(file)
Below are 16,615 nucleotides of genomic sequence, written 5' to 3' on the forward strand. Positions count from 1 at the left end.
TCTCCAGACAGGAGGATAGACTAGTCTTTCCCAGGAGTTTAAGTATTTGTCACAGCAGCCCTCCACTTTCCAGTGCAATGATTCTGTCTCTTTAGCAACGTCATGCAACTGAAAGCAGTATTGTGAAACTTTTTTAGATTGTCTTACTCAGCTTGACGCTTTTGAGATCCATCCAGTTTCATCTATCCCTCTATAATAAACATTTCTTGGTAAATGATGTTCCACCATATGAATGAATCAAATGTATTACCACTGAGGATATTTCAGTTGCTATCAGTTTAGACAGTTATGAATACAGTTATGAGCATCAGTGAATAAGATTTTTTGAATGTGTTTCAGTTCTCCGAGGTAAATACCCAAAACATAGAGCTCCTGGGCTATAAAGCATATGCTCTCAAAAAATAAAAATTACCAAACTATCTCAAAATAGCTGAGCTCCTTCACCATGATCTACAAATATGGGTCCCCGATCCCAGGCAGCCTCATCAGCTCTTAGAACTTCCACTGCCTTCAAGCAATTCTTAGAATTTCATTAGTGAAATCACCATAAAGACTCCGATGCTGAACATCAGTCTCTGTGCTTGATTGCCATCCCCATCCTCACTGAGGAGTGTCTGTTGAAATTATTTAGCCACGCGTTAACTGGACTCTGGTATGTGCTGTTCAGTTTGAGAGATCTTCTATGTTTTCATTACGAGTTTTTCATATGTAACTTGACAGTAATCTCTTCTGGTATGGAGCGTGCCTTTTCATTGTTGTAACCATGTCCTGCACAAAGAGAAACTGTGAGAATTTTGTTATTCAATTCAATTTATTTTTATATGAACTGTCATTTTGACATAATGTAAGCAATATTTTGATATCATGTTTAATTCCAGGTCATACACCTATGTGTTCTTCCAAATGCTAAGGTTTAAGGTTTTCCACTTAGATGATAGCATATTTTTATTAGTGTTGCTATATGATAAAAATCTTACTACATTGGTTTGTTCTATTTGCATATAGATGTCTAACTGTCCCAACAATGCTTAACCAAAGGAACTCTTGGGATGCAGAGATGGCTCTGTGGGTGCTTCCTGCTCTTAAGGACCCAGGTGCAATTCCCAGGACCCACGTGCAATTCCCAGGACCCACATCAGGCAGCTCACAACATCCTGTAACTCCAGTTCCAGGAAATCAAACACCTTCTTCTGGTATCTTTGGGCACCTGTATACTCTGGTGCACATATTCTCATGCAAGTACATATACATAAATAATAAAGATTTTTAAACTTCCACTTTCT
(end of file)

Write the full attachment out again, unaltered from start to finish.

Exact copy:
Below are 16,615 nucleotides of genomic sequence, written 5' to 3' on the forward strand. Positions count from 1 at the left end.
TCTCCAGACAGGAGGATAGACTAGTCTTTCCCAGGAGTTTAAGTATTTGTCACAGCAGCCCTCCACTTTCCAGTGCAATGATTCTGTCTCTTTAGCAACGTCATGCAACTGAAAGCAGTATTGTGAAACTTTTTTAGATTGTCTTACTCAGCTTGACGCTTTTGAGATCCATCCAGTTTCATCTATCCCTCTATAATAAACATTTCTTGGTAAATGATGTTCCACCATATGAATGAATCAAATGTATTACCACTGAGGATATTTCAGTTGCTATCAGTTTAGACAGTTATGAATACAGTTATGAGCATCAGTGAATAAGATTTTTTGAATGTGTTTCAGTTCTCCGAGGTAAATACCCAAAACATAGAGCTCCTGGGCTATAAAGCATATGCTCTCAAAAAATAAAAATTACCAAACTATCTCAAAATAGCTGAGCTCCTTCACCATGATCTACAAATATGGGTCCCCGATCCCAGGCAGCCTCATCAGCTCTTAGAACTTCCACTGCCTTCAAGCAATTCTTAGAATTTCATTAGTGAAATCACCATAAAGACTCCGATGCTGAACATCAGTCTCTGTGCTTGATTGCCATCCCCATCCTCACTGAGGAGTGTCTGTTGAAATTATTTAGCCACGCGTTAACTGGACTCTGGTATGTGCTGTTCAGTTTGAGAGATCTTCTATGTTTTCATTACGAGTTTTTCATATGTAACTTGACAGTAATCTCTTCTGGTATGGAGCGTGCCTTTTCATTGTTGTAACCATGTCCTGCACAAAGAGAAACTGTGAGAATTTTGTTATTCAATTCAATTTATTTTTATATGAACTGTCATTTTGACATAATGTAAGCAATATTTTGATATCATGTTTAATTCCAGGTCATACACCTATGTGTTCTTCCAAATGCTAAGGTTTAAGGTTTTCCACTTAGATGATAGCATATTTTTATTAGTGTTGCTATATGATAAAAATCTTACTACATTGGTTTGTTCTATTTGCATATAGATGTCTAACTGTCCCAACAATGCTTAACCAAAGGAACTCTTGGGATGCAGAGATGGCTCTGTGGGTGCTTCCTGCTCTTAAGGACCCAGGTGCAATTCCCAGGACCCACGTGCAATTCCCAGGACCCACATCAGGCAGCTCACAACATCCTGTAACTCCAGTTCCAGGAAATCAAACACCTTCTTCTGGTATCTTTGGGCACCTGTATACTCTGGTGCACATATTCTCATGCAAGTACATATACATAAATAATAAAGATTTTTAAACTTCCACTTTCT